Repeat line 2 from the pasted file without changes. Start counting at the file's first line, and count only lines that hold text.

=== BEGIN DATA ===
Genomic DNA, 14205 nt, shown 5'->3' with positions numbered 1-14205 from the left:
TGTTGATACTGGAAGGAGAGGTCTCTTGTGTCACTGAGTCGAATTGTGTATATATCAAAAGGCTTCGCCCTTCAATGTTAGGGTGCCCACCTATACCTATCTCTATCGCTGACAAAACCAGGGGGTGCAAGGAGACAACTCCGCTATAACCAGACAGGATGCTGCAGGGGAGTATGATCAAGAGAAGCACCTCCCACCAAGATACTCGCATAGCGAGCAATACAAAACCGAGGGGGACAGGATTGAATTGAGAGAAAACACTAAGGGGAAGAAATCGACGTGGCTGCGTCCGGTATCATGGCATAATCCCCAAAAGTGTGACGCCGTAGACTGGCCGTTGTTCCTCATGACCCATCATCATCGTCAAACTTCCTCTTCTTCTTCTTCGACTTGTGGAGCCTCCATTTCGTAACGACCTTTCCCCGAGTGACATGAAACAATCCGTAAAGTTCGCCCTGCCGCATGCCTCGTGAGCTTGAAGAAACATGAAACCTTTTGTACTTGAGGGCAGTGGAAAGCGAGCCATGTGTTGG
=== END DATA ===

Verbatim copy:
TGTTGATACTGGAAGGAGAGGTCTCTTGTGTCACTGAGTCGAATTGTGTATATATCAAAAGGCTTCGCCCTTCAATGTTAGGGTGCCCACCTATACCTATCTCTATCGCTGACAAAACCAGGGGGTGCAAGGAGACAACTCCGCTATAACCAGACAGGATGCTGCAGGGGAGTATGATCAAGAGAAGCACCTCCCACCAAGATACTCGCATAGCGAGCAATACAAAACCGAGGGGGACAGGATTGAATTGAGAGAAAACACTAAGGGGAAGAAATCGACGTGGCTGCGTCCGGTATCATGGCATAATCCCCAAAAGTGTGACGCCGTAGACTGGCCGTTGTTCCTCATGACCCATCATCATCGTCAAACTTCCTCTTCTTCTTCTTCGACTTGTGGAGCCTCCATTTCGTAACGACCTTTCCCCGAGTGACATGAAACAATCCGTAAAGTTCGCCCTGCCGCATGCCTCGTGAGCTTGAAGAAACATGAAACCTTTTGTACTTGAGGGCAGTGGAAAGCGAGCCATGTGTTGG